The seven domains of the cross-sectional survey consisted of questions related to socio-demographic characteristics, academic, professional qualifications, motivation behind choice of prosthodontist as a specialty, satisfaction as a prosthodontist, satisfaction with the workplace environment facilities and staff and their satisfaction with their relationship with patients. The questions of the survey were sourced from a study by Alqahtani et al., (2018) and were included in the study with some modification. The responses were measured using a five-point Likert Scale coded as, 1 strongly disagree; 2 disagree; 3, neutral; 4 agree; 5 strongly agree.
Out of the total 150 emails sent to the prosthodontists. 78 (52%) responses were attained. All the responses were evaluated by a single investigator to minimize bias. Statistical Package for the Social Sciences (SPSS Inc., software version 21 Chicago, IL, USA) was used for tabulation of descriptive analysis. Standard deviation (SD), percentages and means were calculated. Comparison between the demographic, academic, professional qualification variables and other domains were explored by comparing mean scores by applying ANOVA.
RESULTS AND DISCUSSION
The results of 78 respondents revealed highly significant difference among responses to different included questions (p < 0.05). Socio-demographic characteristics, academic and professional qualifications and other demographic factors exhibited that 91.0% (71) were Saudi national. Whereas, 8.9% (7) were non‑Saudis. Gender analysis indicated 53 respondents (67.9%) were male, whereas 25 (32%) were females. Forty-two (53.8%) of the participants had age between 31-40 years. (Table 1)
Table 1: Sociodemographic Characteristics of respondents
|Age of the respondents|
|< 30 years||10||12.8|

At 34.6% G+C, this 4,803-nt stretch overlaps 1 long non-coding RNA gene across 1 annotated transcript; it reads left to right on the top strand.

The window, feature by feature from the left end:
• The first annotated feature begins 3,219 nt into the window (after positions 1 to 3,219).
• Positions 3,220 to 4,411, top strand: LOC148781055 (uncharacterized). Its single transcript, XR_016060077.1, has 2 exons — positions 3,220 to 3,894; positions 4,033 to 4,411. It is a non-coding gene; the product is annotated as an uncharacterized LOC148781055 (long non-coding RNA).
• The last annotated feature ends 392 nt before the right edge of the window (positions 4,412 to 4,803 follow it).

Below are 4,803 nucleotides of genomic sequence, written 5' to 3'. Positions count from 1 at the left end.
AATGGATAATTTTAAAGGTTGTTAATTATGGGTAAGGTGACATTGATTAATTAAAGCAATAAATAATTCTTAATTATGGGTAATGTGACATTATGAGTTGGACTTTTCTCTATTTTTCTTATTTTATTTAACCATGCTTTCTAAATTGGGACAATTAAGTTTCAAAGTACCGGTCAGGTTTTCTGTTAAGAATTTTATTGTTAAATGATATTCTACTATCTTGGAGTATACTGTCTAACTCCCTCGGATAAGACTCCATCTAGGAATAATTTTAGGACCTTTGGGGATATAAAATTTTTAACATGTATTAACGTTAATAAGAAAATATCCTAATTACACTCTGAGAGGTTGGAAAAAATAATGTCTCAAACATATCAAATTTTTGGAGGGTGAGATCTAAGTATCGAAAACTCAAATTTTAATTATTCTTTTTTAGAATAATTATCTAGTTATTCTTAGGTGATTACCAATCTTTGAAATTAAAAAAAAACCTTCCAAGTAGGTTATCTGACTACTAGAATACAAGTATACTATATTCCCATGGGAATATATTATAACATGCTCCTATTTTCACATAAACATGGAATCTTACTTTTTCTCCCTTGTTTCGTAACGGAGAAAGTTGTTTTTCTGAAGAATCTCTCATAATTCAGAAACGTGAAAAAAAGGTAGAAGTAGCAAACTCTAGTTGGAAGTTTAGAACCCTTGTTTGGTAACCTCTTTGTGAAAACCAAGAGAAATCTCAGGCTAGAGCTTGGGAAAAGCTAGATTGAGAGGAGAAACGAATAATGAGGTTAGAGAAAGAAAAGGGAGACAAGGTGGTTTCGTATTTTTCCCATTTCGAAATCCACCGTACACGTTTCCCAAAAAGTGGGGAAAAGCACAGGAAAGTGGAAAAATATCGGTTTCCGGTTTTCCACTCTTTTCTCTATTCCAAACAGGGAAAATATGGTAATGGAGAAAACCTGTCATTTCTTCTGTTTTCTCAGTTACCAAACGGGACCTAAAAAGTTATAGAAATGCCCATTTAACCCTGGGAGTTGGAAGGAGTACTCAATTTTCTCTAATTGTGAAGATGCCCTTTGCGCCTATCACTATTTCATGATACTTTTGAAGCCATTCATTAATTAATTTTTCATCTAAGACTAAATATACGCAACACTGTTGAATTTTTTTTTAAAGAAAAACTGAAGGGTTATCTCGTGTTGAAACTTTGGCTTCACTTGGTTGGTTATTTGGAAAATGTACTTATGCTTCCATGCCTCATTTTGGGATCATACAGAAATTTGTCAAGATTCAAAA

|41- 50 years||20||25.6|
|> 60 years||4||5.12|
|Gender of the respondents|
|Nationality of the respondents|
Table 2 presents the academic qualifications of the respondents. 38 (48.7%) of the dentists had their qualification from Saudi commission of health sciences, by completing the Prosthodontic Saudi board specialist training and examination. While, 15 (19.2%) of the responders completed a master’s degree and certificate in prosthodontic; and only 11(14.1%) had a doctorate degree. The results further revealed that amongst the total respondents, 47 (60.2%) completed their residency program within Kingdom of Saudi Arabia (KSA) while, 28 approximately (35.8%) completed their residency program in a foreign country.
Table 2: Academic qualifications and training of respondents
|Education and Training||Frequency||Percent (%)||Significance|
|Qualifications of the respondents|
|Certificate in endodontics||14||17.9||<0.001|
|M.Sc. & Certificate endodontics||15||19.2|
|Where did you attend a residency program?|
|North America (USA & Canada)||21||26.9|
Details regarding length of work experience and place of work is enumerated in Table 3. Majority 38 (48.7%) of the participants fall within professional experience of 3–8 years. Followed by 9 respondents who possessed 9-15 years of work experience and only 5 participants had professional experience between 16–25 years.
Table 3: Respondents work experience and related information
|Work Experience||Frequency||Percent (%)||Significance|
|Total length of experience|
|> 25 years||4||5.1|
|Where do you work?|
|Academic (university based)||37||47.4||<0.001|
|Ministry of health||14||17.9|
Moreover, amongst 78 respondents, 37 (47.4%) participants were engaged in academics-based practice, followed by 14 respondents (17.9%) employed by the Ministry of Health (MoH) and 15 (19.2%) were working in a private dental practice.
Motivation for choosing prosthodontic as a speciality: Majority of the respondents, 48 (61.6%), reported “challenging profession” as the main reason for choosing prosthodontic. This was followed by “professional growth,” “financial gains,” “prestigious specialty,” and “family influence.” (Table 4)
Table 4: Respondents motivation for choosing prosthodontics
|Reason for choosing periodontics||Frequency||Percent (%)||Significance|